Assuming you want to do this with photoshop and a camera, you should try to match the materials as closely as possible prior to warping thing, and there needs to be some similarity in form. It's quite difficult to make something photographed as a flat plane appear believable wrapped around something else. They don't even light the same way, meaning you may be painting a lot of those highlights. That tends to be a pain in the ass, as you have to figure out the overall shape, but you also have to paint things like falloff and not make it look like a photoshop brush. It takes a long time as you end up going smaller and smaller to differentiate things close to the level of the photographic detail. I find it difficult and time consuming, as it's extremely easy to lose perspective, thus the reference material.
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Old 03-09-2013, 03:11 AM
Pics2 Pics2 is offline
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Re: Clay models and applying texture and color

Thanks a lot, Kav and RedCrown.
Yes, I would use only shadows from clay, but perspective for some kind of reference, too. I already did some tests with Edit/Transform/Warp, and I'm learning more about Puppet Warp and Displacement maps, as you suggested, combined with D&B for building shadows and highlights. A lot of trial and error, but very interesting and challenging. I think photographers knowledge of light and optics helps here a lot.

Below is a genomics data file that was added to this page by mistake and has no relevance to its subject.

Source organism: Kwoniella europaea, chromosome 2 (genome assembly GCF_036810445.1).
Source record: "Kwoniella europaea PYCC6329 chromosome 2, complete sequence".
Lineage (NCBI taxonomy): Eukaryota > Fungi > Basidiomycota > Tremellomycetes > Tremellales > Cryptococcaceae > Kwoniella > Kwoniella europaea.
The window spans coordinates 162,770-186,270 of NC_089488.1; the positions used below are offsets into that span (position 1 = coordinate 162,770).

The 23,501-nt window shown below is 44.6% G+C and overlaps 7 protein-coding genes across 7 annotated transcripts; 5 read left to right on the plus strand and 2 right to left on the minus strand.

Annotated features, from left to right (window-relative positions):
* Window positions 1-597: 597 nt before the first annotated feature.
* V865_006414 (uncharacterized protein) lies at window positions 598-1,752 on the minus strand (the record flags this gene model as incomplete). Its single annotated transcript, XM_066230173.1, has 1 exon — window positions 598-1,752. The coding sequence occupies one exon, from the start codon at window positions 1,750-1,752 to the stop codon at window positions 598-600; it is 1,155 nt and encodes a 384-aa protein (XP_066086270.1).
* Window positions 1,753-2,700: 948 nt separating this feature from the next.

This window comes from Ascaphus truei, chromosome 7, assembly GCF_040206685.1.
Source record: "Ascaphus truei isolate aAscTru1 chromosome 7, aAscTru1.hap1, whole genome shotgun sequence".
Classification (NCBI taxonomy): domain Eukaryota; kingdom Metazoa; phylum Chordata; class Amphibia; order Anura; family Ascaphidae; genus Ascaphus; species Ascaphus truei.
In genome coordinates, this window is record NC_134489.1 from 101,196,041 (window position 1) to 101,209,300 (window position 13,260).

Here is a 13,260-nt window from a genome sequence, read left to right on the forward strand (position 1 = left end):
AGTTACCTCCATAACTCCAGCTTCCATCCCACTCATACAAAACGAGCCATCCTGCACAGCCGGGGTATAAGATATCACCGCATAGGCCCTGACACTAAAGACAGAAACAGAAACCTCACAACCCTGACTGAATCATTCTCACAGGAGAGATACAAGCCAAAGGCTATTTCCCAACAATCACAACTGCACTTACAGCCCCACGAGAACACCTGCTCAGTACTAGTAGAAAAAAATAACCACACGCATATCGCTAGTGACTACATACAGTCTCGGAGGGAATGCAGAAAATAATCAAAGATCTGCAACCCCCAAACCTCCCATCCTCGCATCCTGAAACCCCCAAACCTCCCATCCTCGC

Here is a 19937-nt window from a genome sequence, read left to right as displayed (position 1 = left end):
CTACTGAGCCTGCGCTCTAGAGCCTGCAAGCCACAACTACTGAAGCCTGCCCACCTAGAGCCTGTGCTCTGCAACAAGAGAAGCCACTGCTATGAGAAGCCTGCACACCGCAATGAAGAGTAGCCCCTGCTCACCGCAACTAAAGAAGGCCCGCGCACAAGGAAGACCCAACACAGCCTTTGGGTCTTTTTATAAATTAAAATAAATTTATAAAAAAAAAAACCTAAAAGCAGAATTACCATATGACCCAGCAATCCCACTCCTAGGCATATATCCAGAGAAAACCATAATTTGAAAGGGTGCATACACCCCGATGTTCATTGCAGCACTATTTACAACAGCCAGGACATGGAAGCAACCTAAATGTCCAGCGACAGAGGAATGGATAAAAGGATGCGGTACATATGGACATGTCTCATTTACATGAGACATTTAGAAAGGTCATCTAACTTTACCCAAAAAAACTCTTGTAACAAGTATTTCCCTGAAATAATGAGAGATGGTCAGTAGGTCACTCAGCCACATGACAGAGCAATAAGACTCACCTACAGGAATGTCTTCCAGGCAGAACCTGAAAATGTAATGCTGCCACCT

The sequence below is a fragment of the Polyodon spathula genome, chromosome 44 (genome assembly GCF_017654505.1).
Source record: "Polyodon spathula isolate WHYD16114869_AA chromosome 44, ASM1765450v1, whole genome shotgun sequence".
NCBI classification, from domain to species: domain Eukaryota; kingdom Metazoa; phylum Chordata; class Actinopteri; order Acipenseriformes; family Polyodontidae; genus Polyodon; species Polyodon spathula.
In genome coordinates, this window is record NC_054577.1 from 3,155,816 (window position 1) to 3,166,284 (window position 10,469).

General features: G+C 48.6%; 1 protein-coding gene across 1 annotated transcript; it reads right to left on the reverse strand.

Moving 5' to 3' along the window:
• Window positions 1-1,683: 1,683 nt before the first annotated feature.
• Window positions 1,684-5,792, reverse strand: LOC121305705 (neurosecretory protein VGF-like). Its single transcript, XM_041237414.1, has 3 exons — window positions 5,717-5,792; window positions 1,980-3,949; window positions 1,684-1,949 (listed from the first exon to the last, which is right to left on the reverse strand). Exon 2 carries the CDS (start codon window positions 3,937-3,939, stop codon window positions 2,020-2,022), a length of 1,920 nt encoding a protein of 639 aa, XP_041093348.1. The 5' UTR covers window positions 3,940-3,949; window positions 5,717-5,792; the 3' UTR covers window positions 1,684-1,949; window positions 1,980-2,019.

CGI is the most logical way, but it looks so time consuming to learn it from scratch now. But, maybe I'll have to.
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  #5  
Old 03-09-2013, 10:48 AM
kav kav is offline
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Re: Clay models and applying texture and color

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Originally Posted by Pics2 View Post
CGI is the most logical way, but it looks so time consuming to learn it from scratch now. But, maybe I'll have to.
It depends on a lot of things. It can be a pretty massive topic. I only mentioned it because the shapes and textures you mentioned sounded relatively simple, and you can always retouch it. You can also take a massive amount of resolution when applying textures so that these things hold up well when wrapped around something. I can't recall any really good ways to do this in photoshop's 2D tools when it comes to dealing with curved objects that are twisted in various ways, but I will say this. Capture your textures with as much resolution as possible, and do not be afraid of essentially pelting the object so as to avoid disproportionate stretching in a given direction. It sounds like a cool project. I would really like to see it.
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  #6  
Old 03-09-2013, 11:36 AM
Pics2 Pics2 is offline
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Re: Clay models and applying texture and color

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Originally Posted by kav View Post
Capture your textures with as much resolution as possible, and do not be afraid of essentially pelting the object so as to avoid disproportionate stretching in a given direction.
That's really great idea. Thanks!
I'll let you know if any interesting result comes out of this.